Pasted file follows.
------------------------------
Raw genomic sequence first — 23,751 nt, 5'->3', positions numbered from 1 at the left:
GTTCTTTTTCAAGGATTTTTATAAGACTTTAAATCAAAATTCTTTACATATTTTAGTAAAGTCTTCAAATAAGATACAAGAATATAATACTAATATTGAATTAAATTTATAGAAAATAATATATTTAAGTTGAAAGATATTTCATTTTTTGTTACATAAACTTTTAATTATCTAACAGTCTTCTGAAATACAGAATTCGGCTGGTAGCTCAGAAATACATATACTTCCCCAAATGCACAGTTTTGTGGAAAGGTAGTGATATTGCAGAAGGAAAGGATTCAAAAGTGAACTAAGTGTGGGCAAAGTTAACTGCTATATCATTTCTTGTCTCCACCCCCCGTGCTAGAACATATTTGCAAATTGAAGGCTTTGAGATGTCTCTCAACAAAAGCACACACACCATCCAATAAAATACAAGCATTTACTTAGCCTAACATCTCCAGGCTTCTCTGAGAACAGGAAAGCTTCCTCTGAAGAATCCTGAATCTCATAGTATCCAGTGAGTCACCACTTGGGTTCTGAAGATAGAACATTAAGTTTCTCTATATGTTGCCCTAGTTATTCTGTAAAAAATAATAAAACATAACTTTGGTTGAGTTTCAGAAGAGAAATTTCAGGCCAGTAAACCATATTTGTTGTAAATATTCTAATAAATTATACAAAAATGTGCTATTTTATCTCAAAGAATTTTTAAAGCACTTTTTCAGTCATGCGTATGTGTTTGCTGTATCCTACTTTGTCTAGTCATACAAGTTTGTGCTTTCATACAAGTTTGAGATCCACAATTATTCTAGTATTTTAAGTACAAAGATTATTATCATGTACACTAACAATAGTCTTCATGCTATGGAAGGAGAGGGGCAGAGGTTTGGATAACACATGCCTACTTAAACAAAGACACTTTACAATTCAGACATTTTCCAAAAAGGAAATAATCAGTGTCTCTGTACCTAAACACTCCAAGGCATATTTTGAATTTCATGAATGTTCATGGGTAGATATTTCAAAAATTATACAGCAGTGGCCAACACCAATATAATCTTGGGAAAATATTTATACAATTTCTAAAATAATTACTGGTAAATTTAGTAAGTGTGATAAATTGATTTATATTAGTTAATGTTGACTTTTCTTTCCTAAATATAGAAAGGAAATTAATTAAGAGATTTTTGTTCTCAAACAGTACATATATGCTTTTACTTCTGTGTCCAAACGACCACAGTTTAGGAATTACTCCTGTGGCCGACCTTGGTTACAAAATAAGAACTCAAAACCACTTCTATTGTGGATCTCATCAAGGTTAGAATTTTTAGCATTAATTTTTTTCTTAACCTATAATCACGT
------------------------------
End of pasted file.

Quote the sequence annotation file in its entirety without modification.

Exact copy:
Raw genomic sequence first — 23,751 nt, 5'->3', positions numbered from 1 at the left:
GTTCTTTTTCAAGGATTTTTATAAGACTTTAAATCAAAATTCTTTACATATTTTAGTAAAGTCTTCAAATAAGATACAAGAATATAATACTAATATTGAATTAAATTTATAGAAAATAATATATTTAAGTTGAAAGATATTTCATTTTTTGTTACATAAACTTTTAATTATCTAACAGTCTTCTGAAATACAGAATTCGGCTGGTAGCTCAGAAATACATATACTTCCCCAAATGCACAGTTTTGTGGAAAGGTAGTGATATTGCAGAAGGAAAGGATTCAAAAGTGAACTAAGTGTGGGCAAAGTTAACTGCTATATCATTTCTTGTCTCCACCCCCCGTGCTAGAACATATTTGCAAATTGAAGGCTTTGAGATGTCTCTCAACAAAAGCACACACACCATCCAATAAAATACAAGCATTTACTTAGCCTAACATCTCCAGGCTTCTCTGAGAACAGGAAAGCTTCCTCTGAAGAATCCTGAATCTCATAGTATCCAGTGAGTCACCACTTGGGTTCTGAAGATAGAACATTAAGTTTCTCTATATGTTGCCCTAGTTATTCTGTAAAAAATAATAAAACATAACTTTGGTTGAGTTTCAGAAGAGAAATTTCAGGCCAGTAAACCATATTTGTTGTAAATATTCTAATAAATTATACAAAAATGTGCTATTTTATCTCAAAGAATTTTTAAAGCACTTTTTCAGTCATGCGTATGTGTTTGCTGTATCCTACTTTGTCTAGTCATACAAGTTTGTGCTTTCATACAAGTTTGAGATCCACAATTATTCTAGTATTTTAAGTACAAAGATTATTATCATGTACACTAACAATAGTCTTCATGCTATGGAAGGAGAGGGGCAGAGGTTTGGATAACACATGCCTACTTAAACAAAGACACTTTACAATTCAGACATTTTCCAAAAAGGAAATAATCAGTGTCTCTGTACCTAAACACTCCAAGGCATATTTTGAATTTCATGAATGTTCATGGGTAGATATTTCAAAAATTATACAGCAGTGGCCAACACCAATATAATCTTGGGAAAATATTTATACAATTTCTAAAATAATTACTGGTAAATTTAGTAAGTGTGATAAATTGATTTATATTAGTTAATGTTGACTTTTCTTTCCTAAATATAGAAAGGAAATTAATTAAGAGATTTTTGTTCTCAAACAGTACATATATGCTTTTACTTCTGTGTCCAAACGACCACAGTTTAGGAATTACTCCTGTGGCCGACCTTGGTTACAAAATAAGAACTCAAAACCACTTCTATTGTGGATCTCATCAAGGTTAGAATTTTTAGCATTAATTTTTTTCTTAACCTATAATCACGT